Thank you very much (inaudible), Secretary General, and (inaudible) delegates, thank you for hosting this most important (inaudible). Thank you for the leadership and the commitment to universal values that we are trying to act on as we contemplate the future.
When nearly 200 countries came together in 2000 with the goal of relieving poverty, hunger, disease, and environmental degradation that disproportionately afflicts the planet’s most vulnerable people, we set a deadline to address these global challenges by 2015. At the time, 2015 felt like the distant future. But today, we have fewer than 830 days left on the clock, and everyone here, I think, knows we have to go further and we have to go faster in order to fulfill the promise of an inclusive future that leaves no one behind. So we need to finish strong and then we need to keep building in order to get the job done.
Even as we have cut in half the number who live on about a dollar a day, we know that that half is not clearly enough. So we have to decide, all of us together, to do what this institution was founded to do – to do more. As President Obama said in his State of the Union address this year and as Secretary General Ban said so eloquently yesterday, we have the historic opportunity to rid the world of extreme poverty in the next two decades. We can put all of our countries on the path to more sustained prosperity.
How do we do that? Well, frankly, experience teaches us exactly what works and it teaches us what doesn’t work. We know that creating true opportunity for every member of society without discrimination, investing in health and education, creating the conditions for broad-based economic growth, and strengthening the core institutions of democratic and accountable governance and also getting energy that works for everybody. (Laughter and applause.) (Inaudible) a serious documentation indeed. (Laughter.)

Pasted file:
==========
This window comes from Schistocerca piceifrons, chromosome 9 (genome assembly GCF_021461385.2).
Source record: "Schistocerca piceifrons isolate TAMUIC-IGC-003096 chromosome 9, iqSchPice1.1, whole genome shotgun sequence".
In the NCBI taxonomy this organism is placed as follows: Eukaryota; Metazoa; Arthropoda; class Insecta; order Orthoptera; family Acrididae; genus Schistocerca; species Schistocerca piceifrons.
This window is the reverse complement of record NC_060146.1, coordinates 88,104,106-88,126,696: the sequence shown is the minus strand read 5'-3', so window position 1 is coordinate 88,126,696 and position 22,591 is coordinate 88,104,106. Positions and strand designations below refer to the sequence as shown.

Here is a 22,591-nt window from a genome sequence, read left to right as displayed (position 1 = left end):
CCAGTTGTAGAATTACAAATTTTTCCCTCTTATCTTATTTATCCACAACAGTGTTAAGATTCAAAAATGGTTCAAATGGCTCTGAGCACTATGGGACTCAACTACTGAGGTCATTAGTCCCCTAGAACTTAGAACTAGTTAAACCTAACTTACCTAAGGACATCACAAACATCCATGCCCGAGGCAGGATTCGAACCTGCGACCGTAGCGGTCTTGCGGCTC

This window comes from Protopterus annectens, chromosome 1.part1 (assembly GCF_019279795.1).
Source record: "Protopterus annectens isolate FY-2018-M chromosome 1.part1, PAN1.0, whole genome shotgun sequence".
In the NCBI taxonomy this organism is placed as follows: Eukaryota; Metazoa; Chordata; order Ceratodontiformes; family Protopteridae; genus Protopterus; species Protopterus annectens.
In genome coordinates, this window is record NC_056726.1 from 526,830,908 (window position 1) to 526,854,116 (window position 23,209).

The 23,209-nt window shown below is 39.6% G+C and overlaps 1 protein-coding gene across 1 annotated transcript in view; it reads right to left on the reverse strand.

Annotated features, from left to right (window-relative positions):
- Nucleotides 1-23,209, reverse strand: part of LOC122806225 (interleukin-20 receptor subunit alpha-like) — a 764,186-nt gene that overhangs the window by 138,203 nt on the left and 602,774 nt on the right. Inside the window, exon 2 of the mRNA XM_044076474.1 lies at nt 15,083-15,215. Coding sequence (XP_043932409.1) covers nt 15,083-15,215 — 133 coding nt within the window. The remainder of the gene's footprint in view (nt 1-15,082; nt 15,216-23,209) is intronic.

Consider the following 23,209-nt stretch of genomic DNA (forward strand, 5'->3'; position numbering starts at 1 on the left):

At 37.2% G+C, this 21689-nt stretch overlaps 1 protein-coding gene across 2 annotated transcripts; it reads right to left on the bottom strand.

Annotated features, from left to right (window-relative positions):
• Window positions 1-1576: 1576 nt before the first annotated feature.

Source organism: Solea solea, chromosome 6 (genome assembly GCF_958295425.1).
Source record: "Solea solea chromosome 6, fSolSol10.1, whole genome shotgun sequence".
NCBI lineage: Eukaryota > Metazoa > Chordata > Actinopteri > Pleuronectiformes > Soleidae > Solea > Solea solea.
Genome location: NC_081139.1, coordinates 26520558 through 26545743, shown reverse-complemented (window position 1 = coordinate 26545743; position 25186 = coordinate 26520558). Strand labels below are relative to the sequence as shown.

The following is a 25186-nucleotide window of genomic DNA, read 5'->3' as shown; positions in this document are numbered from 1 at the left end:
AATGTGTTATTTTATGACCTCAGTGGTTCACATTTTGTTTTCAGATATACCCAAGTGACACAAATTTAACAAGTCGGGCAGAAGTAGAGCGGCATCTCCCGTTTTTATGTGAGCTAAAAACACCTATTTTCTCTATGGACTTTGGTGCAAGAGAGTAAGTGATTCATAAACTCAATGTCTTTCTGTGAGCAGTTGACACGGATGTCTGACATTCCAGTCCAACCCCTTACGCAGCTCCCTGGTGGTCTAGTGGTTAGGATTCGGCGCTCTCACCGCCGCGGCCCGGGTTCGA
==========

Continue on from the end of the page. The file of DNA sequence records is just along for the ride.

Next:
Today, thanks to our efforts, there are far fewer children who are going to sleep hungry than there were before the Millennium Development Goals were set. But every one of us knows that’s not enough. I think one of the frustrations for all of us is this confrontation with a reality that we see every day, against hurdles that we run up against, and the difficulties of actually moving forward. There are still about 870 million undernourished people around the world, more than 100 times the population of this city of New York. So we have to decide to do more. Through programs like Feed the Future and the New Alliance for Food Security, we can actually connect farmers with better technology and with more markets to bring more meals to more tables. We can save 12 million people from poverty and 1 million children from stunting.
Thanks to programs close to my heart that I began working on in the United States Senate like PEPFAR and the Global Fund, new HIV infections have declined by a third over the last decade. And as of this year, we have saved more than a million babies from becoming infected by HIV. These are remarkable achievements. But today, more people than ever are still living with this terrible disease. Fighting global AIDS is a shared responsibility, so together we must decide to do more. All partners should support the upcoming replenishment of the Global Fund to Fight AIDS, Tuberculosis and Malaria. And that way, we can promise and deliver on an AIDS-free generation. It is within our reach right now.
All of us are also aware that violent conflict makes development more difficult, and that conflict-afflicted parts of the world remain the furthest behind on achieving the Millennium Goals. So if we’re going to open opportunity to everyone, we need to secure peace where it is needed most, and even where doing that is the hardest.
Lastly, our efforts to improve people’s lives around the world means little if we let the planet itself fall into disrepair. That is why we must strive for a development agenda that recognizes that fighting poverty, combating discrimination, and safeguarding our environment are absolutely linked together, and are not separate endeavors. Protecting people from poverty, hunger, and disease, and protecting our planet from the threats that make all of those menaces even worse – dirty water, dangerous air, disappearing resources – these are challenges to all of us, and they are combined with the challenge of country after country in which populations are 60 percent under 30, 20 – 50 percent under the age of 21, 40 percent under the age of 18. This is our challenge, and these priorities have to go hand in hand.
So as we charge down the homestretch of the Millennium Development Goals, we are already thinking about what comes next. And our post-2015 development agenda will determine how ready the global community is going to be for the challenges ahead. Everything that we try to do here, and in all of our multilateral efforts, and in each of our countries independently is linked to these goals and to what we can decide in this effort. And I urge all of us, as President Obama does, to decide the right things. Thank you. (Applause.)
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